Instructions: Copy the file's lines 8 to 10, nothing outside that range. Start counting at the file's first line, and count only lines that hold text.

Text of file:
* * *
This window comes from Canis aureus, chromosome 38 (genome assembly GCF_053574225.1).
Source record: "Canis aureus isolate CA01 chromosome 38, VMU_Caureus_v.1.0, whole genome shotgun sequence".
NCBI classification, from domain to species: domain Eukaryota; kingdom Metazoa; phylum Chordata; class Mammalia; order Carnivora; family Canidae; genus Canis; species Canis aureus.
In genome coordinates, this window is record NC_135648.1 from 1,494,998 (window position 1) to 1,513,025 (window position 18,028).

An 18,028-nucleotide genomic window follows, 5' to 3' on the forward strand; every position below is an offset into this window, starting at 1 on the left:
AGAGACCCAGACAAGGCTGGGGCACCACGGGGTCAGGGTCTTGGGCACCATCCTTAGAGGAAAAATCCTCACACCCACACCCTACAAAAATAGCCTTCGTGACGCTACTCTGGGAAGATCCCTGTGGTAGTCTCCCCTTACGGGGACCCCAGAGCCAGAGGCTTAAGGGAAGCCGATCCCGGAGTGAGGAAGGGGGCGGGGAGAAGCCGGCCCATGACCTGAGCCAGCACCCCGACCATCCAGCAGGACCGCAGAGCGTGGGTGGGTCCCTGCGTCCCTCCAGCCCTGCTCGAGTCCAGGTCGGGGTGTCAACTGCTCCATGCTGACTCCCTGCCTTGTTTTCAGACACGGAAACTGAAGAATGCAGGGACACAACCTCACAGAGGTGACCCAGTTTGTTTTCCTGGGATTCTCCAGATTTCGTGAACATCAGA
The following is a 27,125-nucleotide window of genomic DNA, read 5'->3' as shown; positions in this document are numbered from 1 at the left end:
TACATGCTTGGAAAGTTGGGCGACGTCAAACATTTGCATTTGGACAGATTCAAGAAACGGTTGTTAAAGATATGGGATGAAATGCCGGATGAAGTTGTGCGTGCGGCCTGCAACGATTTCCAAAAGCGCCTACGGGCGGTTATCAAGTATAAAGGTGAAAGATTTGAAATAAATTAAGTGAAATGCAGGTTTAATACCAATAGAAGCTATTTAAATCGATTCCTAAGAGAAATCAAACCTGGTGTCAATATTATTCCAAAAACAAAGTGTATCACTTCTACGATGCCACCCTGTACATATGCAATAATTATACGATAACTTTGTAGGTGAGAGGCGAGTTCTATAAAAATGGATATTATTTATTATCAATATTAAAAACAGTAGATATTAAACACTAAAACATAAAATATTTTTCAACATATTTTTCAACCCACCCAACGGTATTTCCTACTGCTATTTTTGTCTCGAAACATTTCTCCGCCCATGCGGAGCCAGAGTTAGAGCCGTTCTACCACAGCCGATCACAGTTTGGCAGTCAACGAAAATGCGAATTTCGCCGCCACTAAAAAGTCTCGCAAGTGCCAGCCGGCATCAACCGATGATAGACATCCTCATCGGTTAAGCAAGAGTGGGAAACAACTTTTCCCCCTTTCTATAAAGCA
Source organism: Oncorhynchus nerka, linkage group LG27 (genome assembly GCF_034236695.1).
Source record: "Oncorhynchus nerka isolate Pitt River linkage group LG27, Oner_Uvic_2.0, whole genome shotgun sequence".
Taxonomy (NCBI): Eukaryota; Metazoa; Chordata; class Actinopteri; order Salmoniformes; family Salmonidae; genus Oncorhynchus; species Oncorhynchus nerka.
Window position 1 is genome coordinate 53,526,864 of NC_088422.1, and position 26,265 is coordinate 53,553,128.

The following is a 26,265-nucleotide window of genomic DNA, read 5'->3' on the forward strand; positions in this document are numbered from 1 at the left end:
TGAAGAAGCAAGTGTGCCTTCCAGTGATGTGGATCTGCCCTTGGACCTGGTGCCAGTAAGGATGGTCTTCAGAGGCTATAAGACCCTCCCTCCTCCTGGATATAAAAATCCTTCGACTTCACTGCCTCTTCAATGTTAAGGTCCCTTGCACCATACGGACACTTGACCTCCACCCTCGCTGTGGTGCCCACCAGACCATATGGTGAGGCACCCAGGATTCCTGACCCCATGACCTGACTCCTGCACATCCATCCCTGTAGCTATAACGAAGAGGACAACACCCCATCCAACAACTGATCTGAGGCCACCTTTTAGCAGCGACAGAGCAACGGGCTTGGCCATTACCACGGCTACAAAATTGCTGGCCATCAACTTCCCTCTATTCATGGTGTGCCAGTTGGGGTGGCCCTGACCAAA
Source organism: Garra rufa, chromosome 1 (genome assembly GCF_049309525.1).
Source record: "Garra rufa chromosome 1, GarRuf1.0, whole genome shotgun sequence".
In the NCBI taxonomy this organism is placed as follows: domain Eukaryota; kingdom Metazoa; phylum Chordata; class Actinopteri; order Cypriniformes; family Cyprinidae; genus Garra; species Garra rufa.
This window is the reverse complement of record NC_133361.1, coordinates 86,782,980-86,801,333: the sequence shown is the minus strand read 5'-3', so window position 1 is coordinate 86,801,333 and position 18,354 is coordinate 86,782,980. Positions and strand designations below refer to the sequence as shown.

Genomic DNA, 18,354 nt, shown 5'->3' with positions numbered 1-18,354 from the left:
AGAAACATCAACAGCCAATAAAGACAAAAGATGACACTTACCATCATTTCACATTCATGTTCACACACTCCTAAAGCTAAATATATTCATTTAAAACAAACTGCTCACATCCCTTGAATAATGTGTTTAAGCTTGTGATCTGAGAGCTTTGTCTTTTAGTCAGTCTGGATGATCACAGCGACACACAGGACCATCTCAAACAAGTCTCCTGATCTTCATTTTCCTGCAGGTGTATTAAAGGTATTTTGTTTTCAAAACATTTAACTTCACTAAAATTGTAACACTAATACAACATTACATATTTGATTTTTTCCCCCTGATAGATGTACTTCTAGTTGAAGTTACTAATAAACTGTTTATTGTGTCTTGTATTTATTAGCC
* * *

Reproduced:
TACATGCTTGGAAAGTTGGGCGACGTCAAACATTTGCATTTGGACAGATTCAAGAAACGGTTGTTAAAGATATGGGATGAAATGCCGGATGAAGTTGTGCGTGCGGCCTGCAACGATTTCCAAAAGCGCCTACGGGCGGTTATCAAGTATAAAGGTGAAAGATTTGAAATAAATTAAGTGAAATGCAGGTTTAATACCAATAGAAGCTATTTAAATCGATTCCTAAGAGAAATCAAACCTGGTGTCAATATTATTCCAAAAACAAAGTGTATCACTTCTACGATGCCACCCTGTACATATGCAATAATTATACGATAACTTTGTAGGTGAGAGGCGAGTTCTATAAAAATGGATATTATTTATTATCAATATTAAAAACAGTAGATATTAAACACTAAAACATAAAATATTTTTCAACATATTTTTCAACCCACCCAACGGTATTTCCTACTGCTATTTTTGTCTCGAAACATTTCTCCGCCCATGCGGAGCCAGAGTTAGAGCCGTTCTACCACAGCCGATCACAGTTTGGCAGTCAACGAAAATGCGAATTTCGCCGCCACTAAAAAGTCTCGCAAGTGCCAGCCGGCATCAACCGATGATAGACATCCTCATCGGTTAAGCAAGAGTGGGAAACAACTTTTCCCCCTTTCTATAAAGCA
Source organism: Oncorhynchus nerka, linkage group LG27 (genome assembly GCF_034236695.1).
Source record: "Oncorhynchus nerka isolate Pitt River linkage group LG27, Oner_Uvic_2.0, whole genome shotgun sequence".